I wanted to share a mistake I made that left me searching for something – something that I already had, but did not see.
When I started working, my goal was to build a company and sell it before the age of 30. At the time, 30 seemed really old, so that number made sense to me. We sold the company at 35, which I later realized was still super young.
I worked really hard for 10 years without much celebration because I did not want to celebrate until we reached our ultimate goal – the sale.
Here is the mistake
I thought that when we sold the company I would feel a sense of calm, joy, peace, and/or fulfillment. As if I climbed a mountain and reached the top and that experience would create a shift in my life that would be everlasting.
We sold the company and I was happy. Of course it was a positive moment.
Here is what I did not expect
I was overwhelmed. The truth is I was having a ton of feelings and in sum total, it left me overwhelmed. I was proud that I completed my goal and happy to have the security from the sale.
However, I was also sad because we built the company from infancy to adulthood and I was handing my “baby” over to the world. I was stressed because we had a ton of goals to meet right away because of the sale. Like the time clock had to be installed in 14 days or no one would be paid. I did not have the clock, nor did I know who to call in the new company to find this clock.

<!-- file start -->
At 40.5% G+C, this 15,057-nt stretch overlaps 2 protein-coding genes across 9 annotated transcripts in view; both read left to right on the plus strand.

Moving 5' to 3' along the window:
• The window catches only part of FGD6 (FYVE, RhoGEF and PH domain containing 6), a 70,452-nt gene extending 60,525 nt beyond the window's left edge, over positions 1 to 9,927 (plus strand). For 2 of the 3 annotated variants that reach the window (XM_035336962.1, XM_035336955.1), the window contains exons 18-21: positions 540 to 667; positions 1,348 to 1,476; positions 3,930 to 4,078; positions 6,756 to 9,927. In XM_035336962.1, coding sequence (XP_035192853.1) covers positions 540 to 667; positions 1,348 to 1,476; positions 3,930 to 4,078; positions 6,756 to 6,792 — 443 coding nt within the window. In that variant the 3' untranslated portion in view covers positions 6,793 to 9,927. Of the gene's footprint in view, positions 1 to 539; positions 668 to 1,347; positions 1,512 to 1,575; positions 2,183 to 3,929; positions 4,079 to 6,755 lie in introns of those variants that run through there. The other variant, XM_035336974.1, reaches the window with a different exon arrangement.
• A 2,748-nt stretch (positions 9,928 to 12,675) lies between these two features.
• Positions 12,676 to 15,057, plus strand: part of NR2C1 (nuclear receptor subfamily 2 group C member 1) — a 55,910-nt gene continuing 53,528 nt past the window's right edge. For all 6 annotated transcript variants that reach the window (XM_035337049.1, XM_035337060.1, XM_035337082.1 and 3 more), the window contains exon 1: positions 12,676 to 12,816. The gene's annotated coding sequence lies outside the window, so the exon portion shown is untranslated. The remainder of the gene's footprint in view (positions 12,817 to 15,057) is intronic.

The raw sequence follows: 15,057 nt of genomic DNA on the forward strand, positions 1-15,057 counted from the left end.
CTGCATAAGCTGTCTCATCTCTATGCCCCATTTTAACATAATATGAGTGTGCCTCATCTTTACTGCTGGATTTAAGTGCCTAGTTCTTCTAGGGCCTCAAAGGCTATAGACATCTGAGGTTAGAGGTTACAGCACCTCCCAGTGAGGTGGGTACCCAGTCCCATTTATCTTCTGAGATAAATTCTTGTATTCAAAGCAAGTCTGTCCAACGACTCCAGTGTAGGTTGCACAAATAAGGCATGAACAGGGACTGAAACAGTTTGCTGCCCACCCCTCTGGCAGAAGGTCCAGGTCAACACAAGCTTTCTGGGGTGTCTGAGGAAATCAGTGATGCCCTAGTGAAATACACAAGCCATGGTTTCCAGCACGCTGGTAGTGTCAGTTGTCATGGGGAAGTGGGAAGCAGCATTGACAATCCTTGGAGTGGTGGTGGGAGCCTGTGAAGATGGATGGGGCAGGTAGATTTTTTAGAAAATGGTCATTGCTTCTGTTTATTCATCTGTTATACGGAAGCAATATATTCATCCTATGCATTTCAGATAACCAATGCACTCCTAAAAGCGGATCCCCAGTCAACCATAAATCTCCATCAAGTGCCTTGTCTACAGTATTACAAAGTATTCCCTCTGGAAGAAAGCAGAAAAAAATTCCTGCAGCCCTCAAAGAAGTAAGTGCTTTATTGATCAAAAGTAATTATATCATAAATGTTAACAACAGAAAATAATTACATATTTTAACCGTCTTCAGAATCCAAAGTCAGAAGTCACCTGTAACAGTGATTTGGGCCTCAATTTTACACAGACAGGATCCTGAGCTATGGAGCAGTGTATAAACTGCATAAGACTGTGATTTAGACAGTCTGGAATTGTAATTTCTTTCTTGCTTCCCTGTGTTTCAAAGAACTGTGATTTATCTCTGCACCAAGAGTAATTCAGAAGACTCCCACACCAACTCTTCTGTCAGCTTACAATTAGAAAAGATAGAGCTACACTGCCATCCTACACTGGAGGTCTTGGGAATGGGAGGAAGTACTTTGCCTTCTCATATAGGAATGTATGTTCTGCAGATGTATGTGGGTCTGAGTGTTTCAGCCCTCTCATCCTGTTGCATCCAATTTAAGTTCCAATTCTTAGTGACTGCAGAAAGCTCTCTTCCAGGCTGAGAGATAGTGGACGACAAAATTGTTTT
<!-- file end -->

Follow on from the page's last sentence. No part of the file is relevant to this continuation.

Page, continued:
I wanted to have a sense that I believed existed when we attained the American dream. The “ I have arrived” moment. I had the house, child, relationship, and now money. I was supposed to feel perfect. What was missing?
What I missed
I did not realize that the top of the mountain does not exist. The moment of arrival is just another moment and is not where the feelings of contentment, peace, or joy come from.
I was stuck in the “When I Am” game. When I am thin enough, rich enough, loved enough, and every other Enough there is, then I will be happy. Worse, I wanted to feel all of those “Enoughs” at the same time!
When I started over to write this book, I also started over with the approach. This time I celebrate. Every moment is a win.
For example, my editor read my book and she thought it had a lot of valuable content. That is a win. She could have hated it. Just the fact that she enjoyed it is already a win.
My website went up without crashing. Win. Got a call with someone I wanted to talk with. Win. The call went well. Win.
I am not waiting until the end this time to celebrate. I do not mean that I crack open champagne, but I privately take a moment to smile, appreciate the opportunity and enjoy the possibility of what is to come.
Every moment that goes well is an opportunity to celebrate, even if the thing that I want does not come to fruition. I am celebrating that I do have enough. I have just redefined what “enough” means for me.
It means that I do not need more than I have in this moment. Since I feel fulfilled, I can celebrate the smallest achievement. Enough does not have to be the end game.
What I did not expect –
The losses are not as bad. I have so many wins because I have redefined them so one loss is not as upsetting.
I don’t get tied to the losses either. There are no losses because I have already won so many times that the losses are not defeating. I can’t get too unhappy about a loss when I have been celebrating so much. You can’t win every time, right?
Can you find a few things to celebrate this week? I am celebrating that I finished another blog post! Win.